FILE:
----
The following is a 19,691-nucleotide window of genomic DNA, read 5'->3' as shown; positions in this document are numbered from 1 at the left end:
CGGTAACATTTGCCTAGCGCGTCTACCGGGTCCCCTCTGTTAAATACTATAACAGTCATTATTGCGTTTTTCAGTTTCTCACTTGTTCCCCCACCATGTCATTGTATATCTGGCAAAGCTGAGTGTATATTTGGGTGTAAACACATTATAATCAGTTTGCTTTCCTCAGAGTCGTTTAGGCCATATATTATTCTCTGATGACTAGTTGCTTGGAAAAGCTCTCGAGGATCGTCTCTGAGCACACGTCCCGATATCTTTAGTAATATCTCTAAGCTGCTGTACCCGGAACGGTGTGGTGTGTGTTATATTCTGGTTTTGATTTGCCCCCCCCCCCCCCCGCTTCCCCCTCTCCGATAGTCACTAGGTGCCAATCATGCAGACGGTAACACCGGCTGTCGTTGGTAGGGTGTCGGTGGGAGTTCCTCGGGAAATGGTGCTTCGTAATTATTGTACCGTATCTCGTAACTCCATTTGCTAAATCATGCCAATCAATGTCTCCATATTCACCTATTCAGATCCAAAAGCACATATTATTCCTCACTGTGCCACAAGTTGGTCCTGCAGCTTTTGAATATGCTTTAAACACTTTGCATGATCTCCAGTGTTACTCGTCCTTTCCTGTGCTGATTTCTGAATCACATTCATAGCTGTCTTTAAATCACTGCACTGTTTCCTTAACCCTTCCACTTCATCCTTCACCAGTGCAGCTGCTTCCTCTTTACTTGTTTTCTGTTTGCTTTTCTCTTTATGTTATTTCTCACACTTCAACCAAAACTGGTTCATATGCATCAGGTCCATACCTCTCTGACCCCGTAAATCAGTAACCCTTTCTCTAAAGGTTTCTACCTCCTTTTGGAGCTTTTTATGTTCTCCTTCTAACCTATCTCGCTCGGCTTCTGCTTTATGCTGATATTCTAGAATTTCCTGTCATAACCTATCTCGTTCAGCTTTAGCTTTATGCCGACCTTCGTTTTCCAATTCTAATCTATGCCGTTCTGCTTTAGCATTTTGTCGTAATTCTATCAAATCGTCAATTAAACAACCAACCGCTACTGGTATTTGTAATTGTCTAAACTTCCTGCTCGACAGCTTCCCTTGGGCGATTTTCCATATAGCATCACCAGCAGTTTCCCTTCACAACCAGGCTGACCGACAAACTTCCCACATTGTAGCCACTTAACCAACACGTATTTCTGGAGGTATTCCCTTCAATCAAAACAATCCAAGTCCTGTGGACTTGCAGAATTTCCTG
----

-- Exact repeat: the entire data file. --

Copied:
The following is a 19,691-nucleotide window of genomic DNA, read 5'->3' as shown; positions in this document are numbered from 1 at the left end:
CGGTAACATTTGCCTAGCGCGTCTACCGGGTCCCCTCTGTTAAATACTATAACAGTCATTATTGCGTTTTTCAGTTTCTCACTTGTTCCCCCACCATGTCATTGTATATCTGGCAAAGCTGAGTGTATATTTGGGTGTAAACACATTATAATCAGTTTGCTTTCCTCAGAGTCGTTTAGGCCATATATTATTCTCTGATGACTAGTTGCTTGGAAAAGCTCTCGAGGATCGTCTCTGAGCACACGTCCCGATATCTTTAGTAATATCTCTAAGCTGCTGTACCCGGAACGGTGTGGTGTGTGTTATATTCTGGTTTTGATTTGCCCCCCCCCCCCCCCGCTTCCCCCTCTCCGATAGTCACTAGGTGCCAATCATGCAGACGGTAACACCGGCTGTCGTTGGTAGGGTGTCGGTGGGAGTTCCTCGGGAAATGGTGCTTCGTAATTATTGTACCGTATCTCGTAACTCCATTTGCTAAATCATGCCAATCAATGTCTCCATATTCACCTATTCAGATCCAAAAGCACATATTATTCCTCACTGTGCCACAAGTTGGTCCTGCAGCTTTTGAATATGCTTTAAACACTTTGCATGATCTCCAGTGTTACTCGTCCTTTCCTGTGCTGATTTCTGAATCACATTCATAGCTGTCTTTAAATCACTGCACTGTTTCCTTAACCCTTCCACTTCATCCTTCACCAGTGCAGCTGCTTCCTCTTTACTTGTTTTCTGTTTGCTTTTCTCTTTATGTTATTTCTCACACTTCAACCAAAACTGGTTCATATGCATCAGGTCCATACCTCTCTGACCCCGTAAATCAGTAACCCTTTCTCTAAAGGTTTCTACCTCCTTTTGGAGCTTTTTATGTTCTCCTTCTAACCTATCTCGCTCGGCTTCTGCTTTATGCTGATATTCTAGAATTTCCTGTCATAACCTATCTCGTTCAGCTTTAGCTTTATGCCGACCTTCGTTTTCCAATTCTAATCTATGCCGTTCTGCTTTAGCATTTTGTCGTAATTCTATCAAATCGTCAATTAAACAACCAACCGCTACTGGTATTTGTAATTGTCTAAACTTCCTGCTCGACAGCTTCCCTTGGGCGATTTTCCATATAGCATCACCAGCAGTTTCCCTTCACAACCAGGCTGACCGACAAACTTCCCACATTGTAGCCACTTAACCAACACGTATTTCTGGAGGTATTCCCTTCAATCAAAACAATCCAAGTCCTGTGGACTTGCAGAATTTCCTG